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November 2, 2023

The Land of OG | Frenetik Void

The crypto artist introduces Fanny Lakoubay to the vibrant community of Buenos Aires
Credit: Frenetik Void, Trucha y Trufa (detail), 2022. Courtesy of the artist
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The Land of OG | Frenetik Void

The work of Frenetik Void is hard to define yet highly recognizable. A favorite of crypto art collectors since 2019, his “Voids” portraits combine the grotesque with retrofuturist fantasy, provoking both revulsion and fascination in the process. Crypto art has often received the same response for its challenge to contemporary art canon. One of the principal characteristics of the movement is its translocal community and a sense of belonging that derives from on-chain geography rather than physical proximity. On that basis, it has sought to replace the concentration of art in Global Northern hubs with supportive infrastructure for digital artists everywhere.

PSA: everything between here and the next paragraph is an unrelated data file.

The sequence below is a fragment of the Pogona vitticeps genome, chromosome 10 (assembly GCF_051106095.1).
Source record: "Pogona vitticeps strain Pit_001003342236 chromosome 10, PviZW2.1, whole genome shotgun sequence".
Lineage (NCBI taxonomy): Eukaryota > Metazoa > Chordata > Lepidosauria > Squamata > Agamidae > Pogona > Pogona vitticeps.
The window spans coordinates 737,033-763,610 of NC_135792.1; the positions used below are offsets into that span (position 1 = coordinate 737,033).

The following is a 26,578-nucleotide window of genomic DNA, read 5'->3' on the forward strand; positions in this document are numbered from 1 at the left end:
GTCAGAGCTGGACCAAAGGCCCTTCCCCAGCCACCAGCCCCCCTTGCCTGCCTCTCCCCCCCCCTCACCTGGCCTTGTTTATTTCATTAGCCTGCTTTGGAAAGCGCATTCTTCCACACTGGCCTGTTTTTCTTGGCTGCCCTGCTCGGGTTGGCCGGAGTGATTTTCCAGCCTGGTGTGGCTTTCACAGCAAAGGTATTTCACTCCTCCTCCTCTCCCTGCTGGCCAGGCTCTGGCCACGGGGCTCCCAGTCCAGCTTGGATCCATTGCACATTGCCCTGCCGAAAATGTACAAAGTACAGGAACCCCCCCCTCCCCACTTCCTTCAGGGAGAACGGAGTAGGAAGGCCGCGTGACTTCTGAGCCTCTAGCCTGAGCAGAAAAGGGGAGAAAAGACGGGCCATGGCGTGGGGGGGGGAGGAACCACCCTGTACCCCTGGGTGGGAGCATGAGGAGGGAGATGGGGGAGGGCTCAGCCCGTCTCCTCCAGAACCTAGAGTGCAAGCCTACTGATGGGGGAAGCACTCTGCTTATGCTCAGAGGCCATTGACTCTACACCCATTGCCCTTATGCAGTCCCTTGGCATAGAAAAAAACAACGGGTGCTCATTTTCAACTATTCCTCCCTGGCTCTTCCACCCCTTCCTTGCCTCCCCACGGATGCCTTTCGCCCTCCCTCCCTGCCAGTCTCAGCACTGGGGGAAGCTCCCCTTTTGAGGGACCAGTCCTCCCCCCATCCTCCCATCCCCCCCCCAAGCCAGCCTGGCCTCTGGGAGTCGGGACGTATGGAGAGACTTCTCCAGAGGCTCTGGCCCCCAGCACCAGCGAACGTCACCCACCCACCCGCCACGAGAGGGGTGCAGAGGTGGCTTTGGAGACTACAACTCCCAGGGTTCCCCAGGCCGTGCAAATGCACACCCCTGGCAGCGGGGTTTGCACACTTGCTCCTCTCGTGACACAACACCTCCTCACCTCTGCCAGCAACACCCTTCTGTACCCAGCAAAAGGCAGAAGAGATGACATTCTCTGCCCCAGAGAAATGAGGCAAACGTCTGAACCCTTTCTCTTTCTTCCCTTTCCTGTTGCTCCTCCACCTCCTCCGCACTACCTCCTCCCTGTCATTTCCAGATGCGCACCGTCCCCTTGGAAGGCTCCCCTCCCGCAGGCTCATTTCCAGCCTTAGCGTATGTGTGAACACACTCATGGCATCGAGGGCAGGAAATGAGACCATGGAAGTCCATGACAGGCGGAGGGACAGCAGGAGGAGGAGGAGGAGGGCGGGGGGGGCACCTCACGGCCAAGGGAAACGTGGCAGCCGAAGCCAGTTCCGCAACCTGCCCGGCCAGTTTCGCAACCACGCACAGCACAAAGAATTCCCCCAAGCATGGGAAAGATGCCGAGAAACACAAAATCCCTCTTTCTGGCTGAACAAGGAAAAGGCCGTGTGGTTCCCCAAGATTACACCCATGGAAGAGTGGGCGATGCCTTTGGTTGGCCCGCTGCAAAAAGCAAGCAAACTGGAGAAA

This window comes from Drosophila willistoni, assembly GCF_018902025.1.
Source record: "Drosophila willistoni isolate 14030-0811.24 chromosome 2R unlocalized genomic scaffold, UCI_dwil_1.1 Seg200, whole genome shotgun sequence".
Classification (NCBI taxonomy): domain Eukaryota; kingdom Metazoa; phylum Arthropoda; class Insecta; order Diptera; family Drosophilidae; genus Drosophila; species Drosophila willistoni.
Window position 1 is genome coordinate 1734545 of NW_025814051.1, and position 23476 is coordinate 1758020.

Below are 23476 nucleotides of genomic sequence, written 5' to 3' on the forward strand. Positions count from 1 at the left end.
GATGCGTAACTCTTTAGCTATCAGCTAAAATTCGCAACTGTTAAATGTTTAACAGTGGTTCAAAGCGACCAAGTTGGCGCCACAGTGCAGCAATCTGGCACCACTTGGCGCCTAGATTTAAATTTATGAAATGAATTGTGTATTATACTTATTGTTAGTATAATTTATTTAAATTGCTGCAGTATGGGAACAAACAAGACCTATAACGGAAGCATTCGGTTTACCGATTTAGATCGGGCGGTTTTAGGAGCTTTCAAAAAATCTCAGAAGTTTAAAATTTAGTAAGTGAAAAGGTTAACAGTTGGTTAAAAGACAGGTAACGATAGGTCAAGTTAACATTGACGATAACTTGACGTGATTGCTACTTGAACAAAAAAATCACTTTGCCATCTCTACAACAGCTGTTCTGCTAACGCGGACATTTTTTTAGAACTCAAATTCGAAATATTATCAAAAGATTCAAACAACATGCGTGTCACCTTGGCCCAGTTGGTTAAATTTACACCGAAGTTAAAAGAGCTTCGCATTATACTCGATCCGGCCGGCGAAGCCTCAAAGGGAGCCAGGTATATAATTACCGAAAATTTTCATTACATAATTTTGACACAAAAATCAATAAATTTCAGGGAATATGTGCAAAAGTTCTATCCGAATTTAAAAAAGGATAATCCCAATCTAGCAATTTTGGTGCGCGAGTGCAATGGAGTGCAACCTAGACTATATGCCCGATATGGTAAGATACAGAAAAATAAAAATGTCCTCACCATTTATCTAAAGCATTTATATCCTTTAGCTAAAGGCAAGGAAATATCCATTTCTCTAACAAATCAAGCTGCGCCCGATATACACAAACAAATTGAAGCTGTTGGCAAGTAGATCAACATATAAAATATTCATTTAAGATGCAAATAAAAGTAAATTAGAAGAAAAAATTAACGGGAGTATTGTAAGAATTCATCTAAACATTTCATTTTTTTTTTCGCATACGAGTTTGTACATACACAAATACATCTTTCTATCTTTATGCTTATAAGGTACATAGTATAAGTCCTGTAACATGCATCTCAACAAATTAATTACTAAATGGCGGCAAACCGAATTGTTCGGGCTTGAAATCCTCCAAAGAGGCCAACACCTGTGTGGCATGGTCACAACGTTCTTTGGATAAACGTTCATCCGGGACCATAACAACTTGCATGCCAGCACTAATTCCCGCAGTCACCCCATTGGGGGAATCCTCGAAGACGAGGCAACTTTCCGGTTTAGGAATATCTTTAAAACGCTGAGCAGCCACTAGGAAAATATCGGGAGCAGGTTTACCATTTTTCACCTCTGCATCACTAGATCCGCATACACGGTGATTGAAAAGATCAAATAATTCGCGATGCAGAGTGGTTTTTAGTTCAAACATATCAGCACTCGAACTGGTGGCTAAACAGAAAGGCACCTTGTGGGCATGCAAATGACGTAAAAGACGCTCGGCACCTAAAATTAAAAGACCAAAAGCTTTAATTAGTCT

The arrival of Bright Moments in Buenos Aires — where Frenetik is based — is a chance to celebrate the local scene as well as crypto art’s Latin American roots. In the following conversation, the artist explains what makes the Argentinian capital a model of radical inclusivity to Fanny Lakoubay.

Frenetik Void, Vivo, 2023. Courtesy of the artist

Fanny Lakoubay: How would you describe your personal style, and can you share some of the artists and genres that have influenced your work?